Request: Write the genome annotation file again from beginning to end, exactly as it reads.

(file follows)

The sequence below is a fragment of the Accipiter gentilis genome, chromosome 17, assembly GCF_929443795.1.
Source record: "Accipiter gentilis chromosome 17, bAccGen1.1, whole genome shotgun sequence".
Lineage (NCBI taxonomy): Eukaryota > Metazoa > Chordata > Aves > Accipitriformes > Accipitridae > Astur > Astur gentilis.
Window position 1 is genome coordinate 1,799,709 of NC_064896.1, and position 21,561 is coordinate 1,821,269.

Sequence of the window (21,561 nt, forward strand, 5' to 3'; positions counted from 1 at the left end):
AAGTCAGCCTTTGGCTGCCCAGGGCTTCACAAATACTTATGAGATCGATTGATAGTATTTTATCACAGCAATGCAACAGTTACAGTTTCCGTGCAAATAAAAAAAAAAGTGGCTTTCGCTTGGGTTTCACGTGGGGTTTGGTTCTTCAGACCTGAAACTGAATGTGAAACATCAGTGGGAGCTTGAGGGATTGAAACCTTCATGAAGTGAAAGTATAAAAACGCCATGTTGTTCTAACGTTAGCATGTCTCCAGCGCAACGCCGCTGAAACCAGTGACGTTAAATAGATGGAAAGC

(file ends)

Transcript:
The sequence below is a fragment of the Accipiter gentilis genome, chromosome 17, assembly GCF_929443795.1.
Source record: "Accipiter gentilis chromosome 17, bAccGen1.1, whole genome shotgun sequence".
Lineage (NCBI taxonomy): Eukaryota > Metazoa > Chordata > Aves > Accipitriformes > Accipitridae > Astur > Astur gentilis.
Window position 1 is genome coordinate 1,799,709 of NC_064896.1, and position 21,561 is coordinate 1,821,269.

Sequence of the window (21,561 nt, forward strand, 5' to 3'; positions counted from 1 at the left end):
AAGTCAGCCTTTGGCTGCCCAGGGCTTCACAAATACTTATGAGATCGATTGATAGTATTTTATCACAGCAATGCAACAGTTACAGTTTCCGTGCAAATAAAAAAAAAAGTGGCTTTCGCTTGGGTTTCACGTGGGGTTTGGTTCTTCAGACCTGAAACTGAATGTGAAACATCAGTGGGAGCTTGAGGGATTGAAACCTTCATGAAGTGAAAGTATAAAAACGCCATGTTGTTCTAACGTTAGCATGTCTCCAGCGCAACGCCGCTGAAACCAGTGACGTTAAATAGATGGAAAGC